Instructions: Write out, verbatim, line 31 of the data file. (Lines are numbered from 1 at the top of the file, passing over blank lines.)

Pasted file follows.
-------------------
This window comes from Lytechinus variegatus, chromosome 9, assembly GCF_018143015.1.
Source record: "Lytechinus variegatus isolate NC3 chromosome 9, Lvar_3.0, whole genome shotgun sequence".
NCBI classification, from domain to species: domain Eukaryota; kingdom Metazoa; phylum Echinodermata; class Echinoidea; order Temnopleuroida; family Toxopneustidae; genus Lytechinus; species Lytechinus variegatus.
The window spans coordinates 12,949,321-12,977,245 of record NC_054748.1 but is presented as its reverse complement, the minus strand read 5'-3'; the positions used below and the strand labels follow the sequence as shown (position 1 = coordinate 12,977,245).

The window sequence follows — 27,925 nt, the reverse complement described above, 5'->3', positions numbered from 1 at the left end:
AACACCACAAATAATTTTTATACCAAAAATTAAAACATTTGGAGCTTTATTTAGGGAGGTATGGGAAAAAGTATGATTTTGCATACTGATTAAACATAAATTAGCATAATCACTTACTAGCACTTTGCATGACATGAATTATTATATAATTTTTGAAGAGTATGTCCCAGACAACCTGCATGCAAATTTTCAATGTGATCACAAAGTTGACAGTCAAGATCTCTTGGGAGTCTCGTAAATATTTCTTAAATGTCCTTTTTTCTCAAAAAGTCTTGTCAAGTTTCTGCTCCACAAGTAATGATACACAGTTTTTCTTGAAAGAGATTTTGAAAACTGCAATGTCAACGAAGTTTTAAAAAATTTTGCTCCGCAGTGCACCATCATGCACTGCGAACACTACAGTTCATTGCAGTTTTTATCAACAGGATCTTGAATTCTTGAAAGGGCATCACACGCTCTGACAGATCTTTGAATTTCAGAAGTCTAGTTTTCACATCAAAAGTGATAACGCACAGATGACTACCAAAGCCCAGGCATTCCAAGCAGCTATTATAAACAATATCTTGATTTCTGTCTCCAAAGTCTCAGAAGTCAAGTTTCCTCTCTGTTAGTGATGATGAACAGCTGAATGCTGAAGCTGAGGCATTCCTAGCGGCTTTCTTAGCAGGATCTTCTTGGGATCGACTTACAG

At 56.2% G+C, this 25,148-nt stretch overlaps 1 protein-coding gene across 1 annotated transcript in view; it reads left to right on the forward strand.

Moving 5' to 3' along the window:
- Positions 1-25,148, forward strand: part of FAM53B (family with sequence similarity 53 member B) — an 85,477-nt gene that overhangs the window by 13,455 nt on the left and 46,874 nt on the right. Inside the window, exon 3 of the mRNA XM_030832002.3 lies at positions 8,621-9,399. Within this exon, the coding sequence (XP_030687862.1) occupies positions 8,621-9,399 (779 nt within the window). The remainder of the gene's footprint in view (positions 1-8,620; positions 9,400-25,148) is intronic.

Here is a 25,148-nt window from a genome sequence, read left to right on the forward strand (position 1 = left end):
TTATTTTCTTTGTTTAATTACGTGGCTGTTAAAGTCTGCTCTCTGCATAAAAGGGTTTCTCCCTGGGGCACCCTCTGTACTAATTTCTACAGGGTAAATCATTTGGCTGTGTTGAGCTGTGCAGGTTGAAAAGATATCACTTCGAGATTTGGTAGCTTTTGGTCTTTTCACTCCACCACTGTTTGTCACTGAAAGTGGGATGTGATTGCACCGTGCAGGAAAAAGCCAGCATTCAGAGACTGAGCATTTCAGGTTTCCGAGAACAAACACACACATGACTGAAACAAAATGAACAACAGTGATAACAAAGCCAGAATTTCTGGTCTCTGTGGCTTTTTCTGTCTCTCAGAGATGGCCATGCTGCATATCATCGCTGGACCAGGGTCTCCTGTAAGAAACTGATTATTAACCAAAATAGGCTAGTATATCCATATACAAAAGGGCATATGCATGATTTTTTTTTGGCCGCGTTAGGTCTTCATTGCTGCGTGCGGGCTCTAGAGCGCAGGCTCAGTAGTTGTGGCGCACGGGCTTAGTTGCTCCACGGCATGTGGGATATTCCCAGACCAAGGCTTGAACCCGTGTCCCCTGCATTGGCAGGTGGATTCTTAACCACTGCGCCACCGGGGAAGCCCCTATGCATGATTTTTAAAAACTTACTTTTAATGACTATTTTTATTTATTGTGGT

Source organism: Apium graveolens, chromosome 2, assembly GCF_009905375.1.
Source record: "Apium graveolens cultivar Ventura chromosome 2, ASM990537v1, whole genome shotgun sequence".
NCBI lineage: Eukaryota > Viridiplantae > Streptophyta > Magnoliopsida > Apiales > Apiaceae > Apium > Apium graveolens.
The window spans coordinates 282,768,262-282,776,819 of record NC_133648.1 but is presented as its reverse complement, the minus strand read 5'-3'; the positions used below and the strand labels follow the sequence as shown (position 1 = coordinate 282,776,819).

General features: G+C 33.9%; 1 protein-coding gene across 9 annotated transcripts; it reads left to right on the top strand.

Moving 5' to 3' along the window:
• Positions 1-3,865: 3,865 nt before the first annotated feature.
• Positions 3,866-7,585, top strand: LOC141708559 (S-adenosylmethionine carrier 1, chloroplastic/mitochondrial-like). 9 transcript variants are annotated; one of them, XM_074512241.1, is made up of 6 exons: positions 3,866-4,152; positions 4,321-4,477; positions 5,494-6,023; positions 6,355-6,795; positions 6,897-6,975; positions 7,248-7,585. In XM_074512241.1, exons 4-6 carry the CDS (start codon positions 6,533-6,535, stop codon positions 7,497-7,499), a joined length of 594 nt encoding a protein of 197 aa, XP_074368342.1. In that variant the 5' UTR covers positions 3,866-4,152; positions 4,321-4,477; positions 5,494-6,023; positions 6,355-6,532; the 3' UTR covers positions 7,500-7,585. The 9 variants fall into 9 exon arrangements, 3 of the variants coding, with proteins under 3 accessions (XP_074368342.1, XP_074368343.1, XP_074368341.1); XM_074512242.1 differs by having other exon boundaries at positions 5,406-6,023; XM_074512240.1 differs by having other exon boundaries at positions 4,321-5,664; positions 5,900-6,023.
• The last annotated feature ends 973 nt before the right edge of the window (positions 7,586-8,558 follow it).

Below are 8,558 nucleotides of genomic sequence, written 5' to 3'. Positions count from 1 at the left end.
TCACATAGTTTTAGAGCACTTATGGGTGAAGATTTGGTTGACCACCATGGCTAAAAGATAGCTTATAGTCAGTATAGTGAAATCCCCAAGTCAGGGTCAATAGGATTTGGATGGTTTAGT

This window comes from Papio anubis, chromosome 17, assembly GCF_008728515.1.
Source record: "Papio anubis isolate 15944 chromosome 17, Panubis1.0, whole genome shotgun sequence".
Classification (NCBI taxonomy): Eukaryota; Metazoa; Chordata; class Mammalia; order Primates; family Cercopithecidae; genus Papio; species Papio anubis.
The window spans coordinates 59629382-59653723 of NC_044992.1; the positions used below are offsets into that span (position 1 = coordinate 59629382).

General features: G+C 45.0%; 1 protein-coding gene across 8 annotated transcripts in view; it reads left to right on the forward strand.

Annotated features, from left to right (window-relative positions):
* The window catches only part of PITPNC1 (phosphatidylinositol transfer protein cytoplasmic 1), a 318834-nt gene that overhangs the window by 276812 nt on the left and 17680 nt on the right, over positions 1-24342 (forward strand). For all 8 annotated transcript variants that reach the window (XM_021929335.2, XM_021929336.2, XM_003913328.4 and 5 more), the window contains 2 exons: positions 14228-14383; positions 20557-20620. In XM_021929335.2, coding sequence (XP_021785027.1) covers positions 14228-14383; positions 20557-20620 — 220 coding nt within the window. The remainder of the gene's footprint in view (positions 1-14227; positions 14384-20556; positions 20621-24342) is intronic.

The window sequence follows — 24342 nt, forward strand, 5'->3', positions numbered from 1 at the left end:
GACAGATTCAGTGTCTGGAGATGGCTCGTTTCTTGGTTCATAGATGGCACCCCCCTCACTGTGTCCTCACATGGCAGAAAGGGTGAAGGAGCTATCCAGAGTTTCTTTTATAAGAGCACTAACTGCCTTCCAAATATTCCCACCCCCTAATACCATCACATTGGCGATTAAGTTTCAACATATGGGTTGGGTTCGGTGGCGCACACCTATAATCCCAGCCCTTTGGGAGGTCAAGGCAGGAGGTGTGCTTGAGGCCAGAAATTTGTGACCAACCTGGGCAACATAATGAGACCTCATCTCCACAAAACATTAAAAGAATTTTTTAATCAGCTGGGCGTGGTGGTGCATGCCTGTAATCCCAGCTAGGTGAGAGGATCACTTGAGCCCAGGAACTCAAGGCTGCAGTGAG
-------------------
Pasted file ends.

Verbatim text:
GACAGATTCAGTGTCTGGAGATGGCTCGTTTCTTGGTTCATAGATGGCACCCCCCTCACTGTGTCCTCACATGGCAGAAAGGGTGAAGGAGCTATCCAGAGTTTCTTTTATAAGAGCACTAACTGCCTTCCAAATATTCCCACCCCCTAATACCATCACATTGGCGATTAAGTTTCAACATATGGGTTGGGTTCGGTGGCGCACACCTATAATCCCAGCCCTTTGGGAGGTCAAGGCAGGAGGTGTGCTTGAGGCCAGAAATTTGTGACCAACCTGGGCAACATAATGAGACCTCATCTCCACAAAACATTAAAAGAATTTTTTAATCAGCTGGGCGTGGTGGTGCATGCCTGTAATCCCAGCTAGGTGAGAGGATCACTTGAGCCCAGGAACTCAAGGCTGCAGTGAG